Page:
* I made a Twitterbot that I’m pretty pleased with: @LOLbalwarming. It’s the only authentic voice left to us in these tough times.
* Book plug: Shaviro’s No Speed Limit: Three Essays on Accelerationism is really good. It’s the #3 book you should buy right now after the longstanding #1 and #2.
* And while I’m hawking stuff on Amazon: they discontinued my Swiss Army canvas wallet, so I had to find a new one. It’s leather, alas, but this Fossil wallet is everything else I want. It’s great.
* Why, in this day and age, is there even a Save command in any application? Its very presence implies — indeed, guarantees — that the default state of the world is unsafe. This breaks the rule our ancestors learned over billions of years of interaction with the objective world: when you do something, it stays done, until undone. Saving considered harmful. After what happened to me the other week, I am 100% on board with this.
* Scott Walker budget cut sparks sharp debate on UW System. Deep cuts in Wisconsin. Anticipating budget cuts, nervous UW System tried to strike deal. Republican UW Professor Has Sharp Words For Walker Over Faculty Comment. Scott Walker’s State of Ignorance. A reckless proposal. A self-inflicted wound. Be skeptical. Chasing away UW’s stars. Cut athletics.
* From the archives, apropos of absolutely nothing: Stalin, CEO.
* “No Crisis” is a Los Angeles Review of Books special series considering the state of critical thinking and writing — literary interpretation, art history, and cultural studies — in the 21st century. A new installment to the series will be released at the beginning of each month through the fall of 2015. Our aim, as our introductory essay explains, is to “show that the art of criticism is flourishing, rich with intellectual power and sustaining beauty, in hard times.”
* As an opening gambit, I want to suggest that undergraduate students do not care about digital humanities. I want to suggest further that their disinterest is right and even salutary, because what I really mean is that undergrads do not care about DH qua DH.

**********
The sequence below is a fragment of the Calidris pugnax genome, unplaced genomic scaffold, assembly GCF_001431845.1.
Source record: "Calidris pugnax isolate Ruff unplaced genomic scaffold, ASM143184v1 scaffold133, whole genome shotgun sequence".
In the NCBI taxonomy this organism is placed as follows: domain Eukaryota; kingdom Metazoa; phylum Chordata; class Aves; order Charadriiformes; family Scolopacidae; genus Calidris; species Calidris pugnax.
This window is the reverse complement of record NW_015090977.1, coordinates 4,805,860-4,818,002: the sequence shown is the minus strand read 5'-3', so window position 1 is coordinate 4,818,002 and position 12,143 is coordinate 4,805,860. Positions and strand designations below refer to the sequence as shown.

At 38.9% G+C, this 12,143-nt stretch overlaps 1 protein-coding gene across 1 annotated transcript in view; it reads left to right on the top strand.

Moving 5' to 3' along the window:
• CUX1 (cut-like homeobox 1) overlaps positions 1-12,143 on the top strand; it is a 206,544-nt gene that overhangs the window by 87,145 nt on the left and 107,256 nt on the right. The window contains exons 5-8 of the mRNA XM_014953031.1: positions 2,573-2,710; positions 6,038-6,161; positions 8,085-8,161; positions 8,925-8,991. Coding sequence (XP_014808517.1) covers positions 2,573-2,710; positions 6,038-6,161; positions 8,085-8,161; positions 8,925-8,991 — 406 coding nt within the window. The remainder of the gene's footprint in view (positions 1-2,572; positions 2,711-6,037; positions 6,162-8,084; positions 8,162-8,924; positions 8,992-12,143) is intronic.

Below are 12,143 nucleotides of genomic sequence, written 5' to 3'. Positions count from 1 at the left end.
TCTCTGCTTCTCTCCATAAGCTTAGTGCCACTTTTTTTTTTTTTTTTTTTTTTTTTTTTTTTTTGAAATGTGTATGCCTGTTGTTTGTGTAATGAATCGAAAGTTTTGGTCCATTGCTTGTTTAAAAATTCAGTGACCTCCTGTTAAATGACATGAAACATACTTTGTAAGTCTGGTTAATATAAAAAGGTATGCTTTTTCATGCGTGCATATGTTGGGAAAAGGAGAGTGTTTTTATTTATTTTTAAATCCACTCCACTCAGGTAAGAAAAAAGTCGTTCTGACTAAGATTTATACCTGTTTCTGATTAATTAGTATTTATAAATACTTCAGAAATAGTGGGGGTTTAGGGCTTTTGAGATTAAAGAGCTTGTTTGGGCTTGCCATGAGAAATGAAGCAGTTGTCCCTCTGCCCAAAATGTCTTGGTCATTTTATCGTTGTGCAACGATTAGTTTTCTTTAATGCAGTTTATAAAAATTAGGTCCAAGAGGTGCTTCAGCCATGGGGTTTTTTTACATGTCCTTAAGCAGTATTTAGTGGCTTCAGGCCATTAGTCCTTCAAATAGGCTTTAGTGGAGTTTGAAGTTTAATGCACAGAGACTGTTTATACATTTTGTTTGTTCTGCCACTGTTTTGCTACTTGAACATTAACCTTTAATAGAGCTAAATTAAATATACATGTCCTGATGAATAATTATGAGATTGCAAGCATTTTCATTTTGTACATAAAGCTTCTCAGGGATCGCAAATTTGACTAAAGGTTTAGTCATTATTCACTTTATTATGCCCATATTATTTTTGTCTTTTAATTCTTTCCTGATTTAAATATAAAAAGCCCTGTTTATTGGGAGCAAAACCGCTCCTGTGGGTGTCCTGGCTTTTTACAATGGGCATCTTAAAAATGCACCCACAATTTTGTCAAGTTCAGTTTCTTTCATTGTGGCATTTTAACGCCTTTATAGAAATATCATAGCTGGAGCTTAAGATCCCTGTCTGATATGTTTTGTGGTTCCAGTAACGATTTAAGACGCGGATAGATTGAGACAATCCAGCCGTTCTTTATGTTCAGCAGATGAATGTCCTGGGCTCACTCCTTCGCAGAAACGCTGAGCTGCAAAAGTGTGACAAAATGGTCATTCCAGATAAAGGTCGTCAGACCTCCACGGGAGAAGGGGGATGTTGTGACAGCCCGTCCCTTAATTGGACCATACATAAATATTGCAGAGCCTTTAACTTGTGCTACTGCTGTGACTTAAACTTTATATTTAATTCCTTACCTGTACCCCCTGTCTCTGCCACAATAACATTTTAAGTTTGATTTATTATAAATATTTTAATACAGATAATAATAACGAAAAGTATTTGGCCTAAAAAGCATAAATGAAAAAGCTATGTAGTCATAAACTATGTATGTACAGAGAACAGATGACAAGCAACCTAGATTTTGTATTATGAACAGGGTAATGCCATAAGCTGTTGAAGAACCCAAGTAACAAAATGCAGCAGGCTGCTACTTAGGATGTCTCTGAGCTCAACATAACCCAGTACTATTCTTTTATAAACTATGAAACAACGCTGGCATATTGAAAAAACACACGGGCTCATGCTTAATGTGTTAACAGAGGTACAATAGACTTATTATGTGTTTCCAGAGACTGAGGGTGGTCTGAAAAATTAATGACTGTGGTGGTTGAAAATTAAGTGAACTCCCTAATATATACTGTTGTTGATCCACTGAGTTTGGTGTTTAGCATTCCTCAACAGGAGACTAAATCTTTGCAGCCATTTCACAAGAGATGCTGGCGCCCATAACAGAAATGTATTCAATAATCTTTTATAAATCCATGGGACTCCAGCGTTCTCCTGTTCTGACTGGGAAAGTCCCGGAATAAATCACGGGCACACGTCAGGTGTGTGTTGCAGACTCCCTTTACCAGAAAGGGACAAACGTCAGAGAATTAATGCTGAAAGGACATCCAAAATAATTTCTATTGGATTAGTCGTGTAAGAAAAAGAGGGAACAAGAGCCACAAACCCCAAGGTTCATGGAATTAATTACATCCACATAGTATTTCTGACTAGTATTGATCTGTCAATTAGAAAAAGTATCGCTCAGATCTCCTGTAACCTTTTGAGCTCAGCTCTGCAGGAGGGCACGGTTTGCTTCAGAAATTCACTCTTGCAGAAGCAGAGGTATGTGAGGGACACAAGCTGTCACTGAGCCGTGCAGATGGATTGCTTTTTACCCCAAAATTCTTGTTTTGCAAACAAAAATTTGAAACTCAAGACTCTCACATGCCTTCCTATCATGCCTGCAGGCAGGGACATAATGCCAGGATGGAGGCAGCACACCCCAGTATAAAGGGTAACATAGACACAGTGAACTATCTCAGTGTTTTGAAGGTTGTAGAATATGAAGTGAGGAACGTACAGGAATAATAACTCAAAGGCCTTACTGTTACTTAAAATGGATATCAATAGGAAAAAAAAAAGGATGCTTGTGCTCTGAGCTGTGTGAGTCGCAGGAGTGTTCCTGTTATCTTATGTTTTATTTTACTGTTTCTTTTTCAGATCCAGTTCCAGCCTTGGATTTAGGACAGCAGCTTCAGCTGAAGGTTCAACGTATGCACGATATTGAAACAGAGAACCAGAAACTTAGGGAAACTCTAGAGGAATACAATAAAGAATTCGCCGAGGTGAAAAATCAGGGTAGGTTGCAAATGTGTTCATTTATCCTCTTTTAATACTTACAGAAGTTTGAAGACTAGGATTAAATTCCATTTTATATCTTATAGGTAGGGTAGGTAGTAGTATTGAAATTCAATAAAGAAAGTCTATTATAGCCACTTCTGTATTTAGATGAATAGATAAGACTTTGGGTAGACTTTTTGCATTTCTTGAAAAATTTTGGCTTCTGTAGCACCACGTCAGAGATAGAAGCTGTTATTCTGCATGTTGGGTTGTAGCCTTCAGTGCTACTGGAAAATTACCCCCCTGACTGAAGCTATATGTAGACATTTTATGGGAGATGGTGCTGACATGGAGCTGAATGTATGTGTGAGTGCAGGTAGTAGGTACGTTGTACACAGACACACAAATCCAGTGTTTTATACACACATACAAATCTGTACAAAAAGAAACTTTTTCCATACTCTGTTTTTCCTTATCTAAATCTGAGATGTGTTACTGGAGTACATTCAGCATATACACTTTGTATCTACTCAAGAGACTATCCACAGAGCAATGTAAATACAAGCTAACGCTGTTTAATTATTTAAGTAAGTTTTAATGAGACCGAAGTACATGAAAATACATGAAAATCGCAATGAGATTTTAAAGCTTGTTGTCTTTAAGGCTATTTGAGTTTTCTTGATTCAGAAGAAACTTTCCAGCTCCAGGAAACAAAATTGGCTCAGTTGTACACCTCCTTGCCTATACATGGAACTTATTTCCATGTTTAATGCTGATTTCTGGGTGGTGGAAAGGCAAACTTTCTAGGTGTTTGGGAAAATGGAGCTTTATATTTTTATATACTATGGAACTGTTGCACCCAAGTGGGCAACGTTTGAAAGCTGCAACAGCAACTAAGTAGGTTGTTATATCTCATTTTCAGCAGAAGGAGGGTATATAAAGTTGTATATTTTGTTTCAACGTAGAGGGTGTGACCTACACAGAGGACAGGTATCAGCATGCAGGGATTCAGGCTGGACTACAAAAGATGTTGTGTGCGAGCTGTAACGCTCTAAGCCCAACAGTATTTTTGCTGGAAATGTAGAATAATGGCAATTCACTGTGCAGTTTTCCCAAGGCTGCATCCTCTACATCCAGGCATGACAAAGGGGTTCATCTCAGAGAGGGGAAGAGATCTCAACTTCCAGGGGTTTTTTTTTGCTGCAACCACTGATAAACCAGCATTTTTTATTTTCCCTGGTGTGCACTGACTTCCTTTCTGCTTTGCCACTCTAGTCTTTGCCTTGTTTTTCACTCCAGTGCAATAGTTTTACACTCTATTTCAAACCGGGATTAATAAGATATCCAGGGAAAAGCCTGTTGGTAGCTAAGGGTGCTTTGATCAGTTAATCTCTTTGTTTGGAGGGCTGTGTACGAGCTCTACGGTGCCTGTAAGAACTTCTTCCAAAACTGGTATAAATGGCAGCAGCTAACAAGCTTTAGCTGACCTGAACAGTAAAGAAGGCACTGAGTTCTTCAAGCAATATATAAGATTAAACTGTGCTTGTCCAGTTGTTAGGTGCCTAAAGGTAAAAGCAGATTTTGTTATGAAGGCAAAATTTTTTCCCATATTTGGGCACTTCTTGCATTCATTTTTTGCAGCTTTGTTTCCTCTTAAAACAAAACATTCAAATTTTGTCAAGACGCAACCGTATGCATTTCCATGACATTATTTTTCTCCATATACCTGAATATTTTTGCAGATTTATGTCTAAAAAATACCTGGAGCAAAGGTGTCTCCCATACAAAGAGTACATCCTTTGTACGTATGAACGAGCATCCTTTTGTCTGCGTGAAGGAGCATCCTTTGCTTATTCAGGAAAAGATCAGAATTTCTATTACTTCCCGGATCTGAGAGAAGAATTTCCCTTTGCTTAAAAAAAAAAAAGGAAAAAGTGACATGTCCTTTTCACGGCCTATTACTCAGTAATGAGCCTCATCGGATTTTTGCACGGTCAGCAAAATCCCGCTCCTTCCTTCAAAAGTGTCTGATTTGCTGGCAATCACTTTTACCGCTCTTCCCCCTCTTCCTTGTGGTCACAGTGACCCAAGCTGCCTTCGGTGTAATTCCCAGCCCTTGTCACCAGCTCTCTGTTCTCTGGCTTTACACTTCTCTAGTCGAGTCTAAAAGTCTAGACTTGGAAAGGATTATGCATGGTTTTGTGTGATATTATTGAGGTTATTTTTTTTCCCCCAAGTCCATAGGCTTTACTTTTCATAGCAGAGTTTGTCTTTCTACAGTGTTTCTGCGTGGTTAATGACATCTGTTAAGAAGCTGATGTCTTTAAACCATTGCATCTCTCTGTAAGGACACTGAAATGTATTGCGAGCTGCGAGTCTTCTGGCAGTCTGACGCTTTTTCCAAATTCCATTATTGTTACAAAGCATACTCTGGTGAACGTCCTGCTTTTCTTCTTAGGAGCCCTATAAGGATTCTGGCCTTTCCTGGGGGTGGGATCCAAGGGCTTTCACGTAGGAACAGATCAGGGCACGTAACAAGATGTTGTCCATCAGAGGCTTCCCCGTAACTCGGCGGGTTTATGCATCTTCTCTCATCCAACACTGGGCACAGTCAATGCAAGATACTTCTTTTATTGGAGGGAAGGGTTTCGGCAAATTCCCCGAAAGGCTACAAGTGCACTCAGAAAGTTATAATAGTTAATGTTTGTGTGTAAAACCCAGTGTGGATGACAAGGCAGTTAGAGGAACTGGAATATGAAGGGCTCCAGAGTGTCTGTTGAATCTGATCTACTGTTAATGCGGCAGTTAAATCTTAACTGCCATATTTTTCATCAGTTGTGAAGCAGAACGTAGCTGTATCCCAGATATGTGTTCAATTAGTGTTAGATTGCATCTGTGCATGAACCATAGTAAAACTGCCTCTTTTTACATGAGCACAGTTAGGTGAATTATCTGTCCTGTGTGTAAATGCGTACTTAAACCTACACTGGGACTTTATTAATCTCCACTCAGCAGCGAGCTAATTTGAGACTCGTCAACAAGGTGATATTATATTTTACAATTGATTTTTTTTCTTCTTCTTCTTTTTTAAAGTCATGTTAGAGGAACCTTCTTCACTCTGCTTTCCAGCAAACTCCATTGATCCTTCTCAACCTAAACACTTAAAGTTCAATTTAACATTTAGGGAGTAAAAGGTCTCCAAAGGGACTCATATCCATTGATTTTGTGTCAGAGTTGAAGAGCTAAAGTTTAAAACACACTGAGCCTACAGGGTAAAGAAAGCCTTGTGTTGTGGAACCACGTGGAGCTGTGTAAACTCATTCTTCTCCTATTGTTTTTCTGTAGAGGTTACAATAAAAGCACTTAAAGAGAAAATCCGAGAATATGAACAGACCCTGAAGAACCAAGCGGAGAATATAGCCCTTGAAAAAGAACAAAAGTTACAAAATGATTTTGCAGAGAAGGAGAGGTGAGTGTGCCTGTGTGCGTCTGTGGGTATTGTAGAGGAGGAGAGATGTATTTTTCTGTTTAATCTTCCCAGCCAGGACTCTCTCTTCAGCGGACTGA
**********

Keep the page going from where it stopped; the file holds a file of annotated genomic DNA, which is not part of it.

* Exciting new degradations: Bill Would Allow Texas Teachers To Kill Students.
Kermit Elementary Principal Roxanne Greer told the Odessa American that she could not comment on the suspension, because “all student stuff is confidential,” but Steward said that she told him that any and all threats to a child’s safety — including magical ones — would be taken seriously by the school.
* Harper Lee to publish new novel, 55 years after To Kill a Mockingbird. Her editor tries to put a good spin on what for all the world looks like elder abuse.
* Grace has Type 1 diabetes, for which there is no cure. Now 15 years old, she has endured approximately 34,000 blood tests, 5,550 shots and 1,660 medical tubing injections to keep her alive.
* Bring the Jubilee: Croatia Cancels Debts For Tens Of Thousands Of Its Poorest People.
* Boing Boing reviews David Graeber’s The Utopia of Rules.
In the TV pilot, Juliana finds a banned newsreel called The Grasshopper Lies Heavy, which portrays a world in which the Allies won the war. The idea that this might be true fills her with an almost religious, tearful enthusiasm. In Dick’s version, The Grasshopper Lies Heavy is a book. Juliana discovers that that book is true—but her reaction is not exactly fervor. Instead, it’s a mixture of hope, bafflement, and a kind of displaced, distant fear. “Truth, she thought. As terrible as death.” That truth, or at least one possible truth suggested by Dick, is that there is no radical disjunction between his alternate history and our own. The TV show encourages us to congratulate ourselves on our horror at the Nazis, and our distance from them. But Dick’s novel suggests, disturbingly, that the defeat of the Nazis did not, in fact, truly transform the world. Their evil was not banished; it’s still here with us, a dystopia we can choose, and that many of us do choose, every day.
* But friends, I’m here to tell you: it gets worse.
* Although there were negligible differences among the racial groups in how frequently boys committed crimes, white boys were less likely to spend time in a facility than black and Hispanic boys who said they’d committed crimes just as frequently, as shown in the chart above. A black boy who told pollsters he had committed just five crimes in the past year was as likely to have been placed in a facility as a white boy who said he’d committed 40.
* BREAKING: Politicians listen to rich people, not you.
* Probably wouldn’t be my first choice if I had that kind of cash, but: The Vatican Will Offer Free Shaves And Haircuts To Rome’s 3,276 Homeless People.
* New York cooks up a special unit for kicking hippies.
* Harry Potter and the Methods of Rationality is back.